The occurrence of abruptio placentae in Canada:

1990 to 1997

Vol. 25 No. 2, 2004

Teresa Broers, Will D King, Tye E Arbuckle and Shiliang Liu

Abstract

Abruptio placentae is a serious obstetric condition associated with an increased incidence of perinatal mortality and morbidity. Despite this, there is little information on the occurrence of abruptio placentae in Canada. The Discharge Abstract Database from the Canadian Institute for Health Information was used to identify a cohort of women who had singleton live or stillbirth deliveries in Canada between 1990 and 1997 (n = 2,162,815). Rates of abruptio placentae and abruptio placentae ending in stillbirth were examined by calendar year, province, maternal age and urban/rural status. There is a trend towards an increasing rate of abruptio placentae by year, from 10.9 (95% confidence interval [CI] 10.5-11.3) cases/1,000 deliveries in 1990 to a high of 12.1 (95% CI 11.6-12.5) cases/1,000 deliveries in 1996, while the rate ending in stillbirth remained relatively constant. The abruptio placentae rate was highest in mothers over 40 years of age and the case-fatality rate highest in those under 20. These results provide a baseline reference for rates of abruptio placentae in Canada.

Key words: abruptio placentae; Canada; epidemiology; placenta diseases; pregnancy complications

Introduction

Abruptio placentae, the premature separation of a normally implanted placenta before delivery, can be a serious pregnancy complication to both mother and infant. It is associated with an increased incidence of preterm delivery as well as maternal and perinatal mortality, causing between 15% and 25% of all perinatal deaths.1-3

The rate of abruptio placentae in North America is approximately 0.1-0.2 per 1,000 pregnancies,4-7 but reported rates can range from 0.04-0.35/1,000.1,3,8,9 This wide range in reported incidence rates may be explained partly by the differing criteria for diagnosing abruptio placentae as well as the increased recognition of milder forms of the event, i.e., the separation of the placenta from the uterine wall can be complete, partial, or marginal (involving only the placental margin). Complete detachment of the placenta from the uterus is more likely to result in a fetal death than partial or marginal separation,4 while a marginal abruption may go undetected.

The primary etiology for abruptio placentae is still unknown, but several risk factors have been identified, including pre-eclampsia, pre-pregnancy hypertension, previous history of placental abruption, increased maternal age, cigarette smoking, and cocaine use.1,3,9-11 It has also been hypothesized that the etiology for a marginal or partial abruptio placentae may differ from that of a complete abruptio placentae.4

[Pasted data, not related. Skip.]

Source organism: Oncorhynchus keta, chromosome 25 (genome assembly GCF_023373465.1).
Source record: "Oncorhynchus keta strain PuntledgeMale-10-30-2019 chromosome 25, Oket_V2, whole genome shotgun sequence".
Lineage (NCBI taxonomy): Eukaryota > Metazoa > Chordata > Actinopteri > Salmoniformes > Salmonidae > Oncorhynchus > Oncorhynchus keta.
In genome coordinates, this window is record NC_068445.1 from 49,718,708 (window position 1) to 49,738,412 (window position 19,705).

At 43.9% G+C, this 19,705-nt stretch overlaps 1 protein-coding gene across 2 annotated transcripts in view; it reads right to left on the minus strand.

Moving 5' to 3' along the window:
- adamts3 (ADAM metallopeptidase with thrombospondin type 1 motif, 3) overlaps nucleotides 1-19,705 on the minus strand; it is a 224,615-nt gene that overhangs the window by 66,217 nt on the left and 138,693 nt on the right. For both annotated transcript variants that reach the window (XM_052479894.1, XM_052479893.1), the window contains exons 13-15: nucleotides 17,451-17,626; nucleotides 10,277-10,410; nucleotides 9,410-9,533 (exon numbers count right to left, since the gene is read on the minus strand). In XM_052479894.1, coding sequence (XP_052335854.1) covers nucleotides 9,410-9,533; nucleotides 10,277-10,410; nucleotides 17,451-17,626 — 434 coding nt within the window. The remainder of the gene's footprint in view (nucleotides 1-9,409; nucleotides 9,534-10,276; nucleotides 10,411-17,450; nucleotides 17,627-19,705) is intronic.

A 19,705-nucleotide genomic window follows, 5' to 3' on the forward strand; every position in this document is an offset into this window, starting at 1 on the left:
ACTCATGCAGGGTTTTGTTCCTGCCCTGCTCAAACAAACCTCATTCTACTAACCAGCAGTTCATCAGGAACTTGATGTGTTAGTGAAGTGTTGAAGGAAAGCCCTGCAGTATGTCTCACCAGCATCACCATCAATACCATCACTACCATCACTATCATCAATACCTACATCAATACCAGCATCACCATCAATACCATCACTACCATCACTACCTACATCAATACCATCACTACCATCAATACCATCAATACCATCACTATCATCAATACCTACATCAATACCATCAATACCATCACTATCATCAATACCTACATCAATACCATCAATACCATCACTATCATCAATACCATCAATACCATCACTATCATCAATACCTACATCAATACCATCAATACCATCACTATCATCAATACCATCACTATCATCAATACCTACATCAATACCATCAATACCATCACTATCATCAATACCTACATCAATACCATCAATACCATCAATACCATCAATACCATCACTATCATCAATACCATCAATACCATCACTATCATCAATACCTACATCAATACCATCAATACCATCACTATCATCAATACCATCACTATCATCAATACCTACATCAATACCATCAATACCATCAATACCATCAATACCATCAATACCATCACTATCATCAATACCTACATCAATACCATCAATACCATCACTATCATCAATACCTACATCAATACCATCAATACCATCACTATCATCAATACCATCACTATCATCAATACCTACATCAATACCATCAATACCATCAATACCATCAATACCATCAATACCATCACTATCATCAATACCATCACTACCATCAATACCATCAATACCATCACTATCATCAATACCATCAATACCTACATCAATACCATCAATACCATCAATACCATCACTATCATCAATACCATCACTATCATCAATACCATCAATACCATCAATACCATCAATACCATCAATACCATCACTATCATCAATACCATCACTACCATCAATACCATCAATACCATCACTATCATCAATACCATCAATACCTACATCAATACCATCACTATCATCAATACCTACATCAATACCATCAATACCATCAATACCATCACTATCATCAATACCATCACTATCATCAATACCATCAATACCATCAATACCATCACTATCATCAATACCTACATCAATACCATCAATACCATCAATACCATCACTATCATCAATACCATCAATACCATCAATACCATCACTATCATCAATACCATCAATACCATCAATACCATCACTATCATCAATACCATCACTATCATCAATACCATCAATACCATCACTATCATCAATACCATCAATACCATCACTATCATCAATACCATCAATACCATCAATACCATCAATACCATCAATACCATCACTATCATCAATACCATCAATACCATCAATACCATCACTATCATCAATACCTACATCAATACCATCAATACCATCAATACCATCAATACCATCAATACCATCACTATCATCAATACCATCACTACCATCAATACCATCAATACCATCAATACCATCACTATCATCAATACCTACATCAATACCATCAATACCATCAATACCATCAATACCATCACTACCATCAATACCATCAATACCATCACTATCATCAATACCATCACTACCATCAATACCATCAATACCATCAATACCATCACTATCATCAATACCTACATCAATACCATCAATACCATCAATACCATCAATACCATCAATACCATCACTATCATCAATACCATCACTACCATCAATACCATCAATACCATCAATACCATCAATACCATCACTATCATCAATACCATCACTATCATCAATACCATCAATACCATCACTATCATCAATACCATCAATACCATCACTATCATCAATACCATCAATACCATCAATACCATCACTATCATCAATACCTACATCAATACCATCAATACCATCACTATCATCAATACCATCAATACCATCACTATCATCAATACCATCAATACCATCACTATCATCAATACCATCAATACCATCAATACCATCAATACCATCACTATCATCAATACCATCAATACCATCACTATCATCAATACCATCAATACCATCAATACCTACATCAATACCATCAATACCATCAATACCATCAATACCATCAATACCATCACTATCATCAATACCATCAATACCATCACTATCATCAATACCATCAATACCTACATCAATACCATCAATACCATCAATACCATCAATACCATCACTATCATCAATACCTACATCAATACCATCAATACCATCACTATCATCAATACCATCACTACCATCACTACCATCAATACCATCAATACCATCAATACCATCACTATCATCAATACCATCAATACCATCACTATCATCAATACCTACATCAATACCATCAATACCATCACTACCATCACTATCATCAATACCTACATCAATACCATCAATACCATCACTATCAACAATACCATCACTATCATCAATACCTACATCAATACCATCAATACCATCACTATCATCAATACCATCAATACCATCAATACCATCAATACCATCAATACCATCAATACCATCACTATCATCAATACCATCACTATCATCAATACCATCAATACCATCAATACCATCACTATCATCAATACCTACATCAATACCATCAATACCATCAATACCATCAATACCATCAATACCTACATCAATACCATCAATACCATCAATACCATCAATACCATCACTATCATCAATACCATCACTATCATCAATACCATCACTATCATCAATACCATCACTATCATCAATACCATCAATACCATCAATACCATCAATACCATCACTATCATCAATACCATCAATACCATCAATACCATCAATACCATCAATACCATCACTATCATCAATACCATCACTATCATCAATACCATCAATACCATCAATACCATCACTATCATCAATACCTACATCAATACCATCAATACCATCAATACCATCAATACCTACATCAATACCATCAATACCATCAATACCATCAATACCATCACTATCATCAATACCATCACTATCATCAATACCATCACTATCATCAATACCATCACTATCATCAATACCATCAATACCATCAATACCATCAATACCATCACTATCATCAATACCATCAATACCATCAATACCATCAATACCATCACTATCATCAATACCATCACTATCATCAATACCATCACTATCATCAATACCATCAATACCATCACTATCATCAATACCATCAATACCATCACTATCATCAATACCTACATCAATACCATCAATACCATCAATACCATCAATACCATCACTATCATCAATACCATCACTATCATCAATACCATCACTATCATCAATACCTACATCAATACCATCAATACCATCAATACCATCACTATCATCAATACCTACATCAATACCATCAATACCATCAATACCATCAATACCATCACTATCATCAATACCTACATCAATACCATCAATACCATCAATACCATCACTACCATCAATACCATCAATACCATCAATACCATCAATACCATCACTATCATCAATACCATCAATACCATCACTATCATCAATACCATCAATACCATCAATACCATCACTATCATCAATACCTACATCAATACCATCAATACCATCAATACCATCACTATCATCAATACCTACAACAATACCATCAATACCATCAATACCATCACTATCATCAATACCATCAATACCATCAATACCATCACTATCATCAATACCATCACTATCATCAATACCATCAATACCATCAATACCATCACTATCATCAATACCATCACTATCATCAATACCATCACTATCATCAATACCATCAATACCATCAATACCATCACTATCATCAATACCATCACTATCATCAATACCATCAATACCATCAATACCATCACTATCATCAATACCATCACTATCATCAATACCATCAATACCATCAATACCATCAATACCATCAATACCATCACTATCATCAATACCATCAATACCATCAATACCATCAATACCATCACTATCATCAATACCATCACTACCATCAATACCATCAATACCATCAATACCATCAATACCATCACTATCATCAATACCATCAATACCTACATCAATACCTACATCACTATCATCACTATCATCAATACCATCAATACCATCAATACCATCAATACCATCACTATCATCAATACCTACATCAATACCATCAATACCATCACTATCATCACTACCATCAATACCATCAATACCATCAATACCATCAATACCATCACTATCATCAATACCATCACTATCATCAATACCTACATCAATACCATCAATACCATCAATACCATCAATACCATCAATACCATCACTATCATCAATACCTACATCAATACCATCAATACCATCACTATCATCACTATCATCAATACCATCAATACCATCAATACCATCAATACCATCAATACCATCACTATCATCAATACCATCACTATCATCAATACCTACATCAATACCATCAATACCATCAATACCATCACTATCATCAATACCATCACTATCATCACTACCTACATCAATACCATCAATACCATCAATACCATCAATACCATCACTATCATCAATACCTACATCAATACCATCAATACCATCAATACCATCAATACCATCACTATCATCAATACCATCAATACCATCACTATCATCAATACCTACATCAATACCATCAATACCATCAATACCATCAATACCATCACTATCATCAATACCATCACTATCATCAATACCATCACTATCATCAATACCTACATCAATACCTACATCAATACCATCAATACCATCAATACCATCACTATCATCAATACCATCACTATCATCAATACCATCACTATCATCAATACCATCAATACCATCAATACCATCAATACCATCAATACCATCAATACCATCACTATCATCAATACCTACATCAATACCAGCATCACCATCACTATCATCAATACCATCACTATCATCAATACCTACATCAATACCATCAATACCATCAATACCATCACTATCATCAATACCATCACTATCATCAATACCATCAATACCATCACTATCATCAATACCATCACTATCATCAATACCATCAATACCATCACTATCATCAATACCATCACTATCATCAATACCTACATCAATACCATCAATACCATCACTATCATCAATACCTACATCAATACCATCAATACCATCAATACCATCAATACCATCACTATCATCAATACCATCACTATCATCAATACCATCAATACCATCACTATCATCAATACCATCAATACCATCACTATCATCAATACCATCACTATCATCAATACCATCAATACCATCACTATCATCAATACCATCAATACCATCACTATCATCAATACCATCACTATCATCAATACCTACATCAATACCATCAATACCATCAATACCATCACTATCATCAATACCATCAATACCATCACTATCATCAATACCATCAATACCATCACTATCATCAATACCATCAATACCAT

Despite the potential severity of abruptio placentae, particularly in the case of stillbirth and maternal death, no data have been reported on the geographic and temporal distribution of abruptio placentae cases in Canada. The Canadian Perinatal Health Report - 2000, prepared by Health Canada's Bureau of Reproductive and Child Health and the Canadian Perinatal Surveillance System Steering Committee, provides information on numerous reproductive indicators.12 Abruptio placentae, and other placental conditions such as placentae previa, are not monitored, however. Descriptive information on abruptio placentae is important in order to gain a better understanding of the event across the country. This paper describes rates of abruptio placentae, abruptio placentae ending in stillbirth and case fatality by year, province, maternal age and urban/ rural residence in Canada between 1990 and 1997.

Methods

The Discharge Abstract Database, maintained by the Canadian Institute for Health Information (CIHI), was the source of abruptio placentae cases in this descriptive study. CIHI receives data from participating acute care hospitals on all inpatient separations in Canada (i.e., discharges, transfers, or death).13 Few hospitals in Quebec send discharge data to CIHI; therefore data from the Province of Quebec are not included in the present study. This study does, however, include data from Manitoba, which includes slightly more than one third of hospital deliveries over the study period, and Nova Scotia, which sent more than one third of all discharge data from 1990 to 1993 and complete data for 1994 to 1997.12,14 All deliveries were extracted from the complete set of hospital separations for the 1990 to 1997 period using Case Mix Group codes from the CIHI complexity grouping methodology for the mother's records.13,14 Abruptio placentae cases were coded in the database using the International Classification of Diseases -Ninth Revision (ICD-9: 641.2).15 Deliveries that are registered in the Discharge Abstract Database have a gestational age of 20 weeks or greater.

Births from the Northwest Territories and Yukon were combined into one category due to small numbers of cases. Urban and rural status was determined using the second digit of the Forward Sortation Area segment of the postal code, where ‘0' indicated a rural residence and all others indicated an urban residence. Observations with invalid postal codes (approximately 2% of total records in the database) were not included in the final cohort.

Rates are calculated for all abruptio placentae cases and for those abruptio placentae cases ending in stillbirth (abruptio-stillbirth). The occurrence of abruptio-stillbirth cases was analyzed separately as a proxy for a complete placental abruption, since a strong association has been shown between the degree of placental separation and fetal death.4 Case-fatality rates were expressed as number of the abruptio-stillbirth cases per 100 total abruptio placentae cases. All data were analyzed using the Statistical Analysis System software package (version 8.0, SAS Institute, Inc., Cary, NC) and exact binomial 95% CI were calculated for all rates.

Results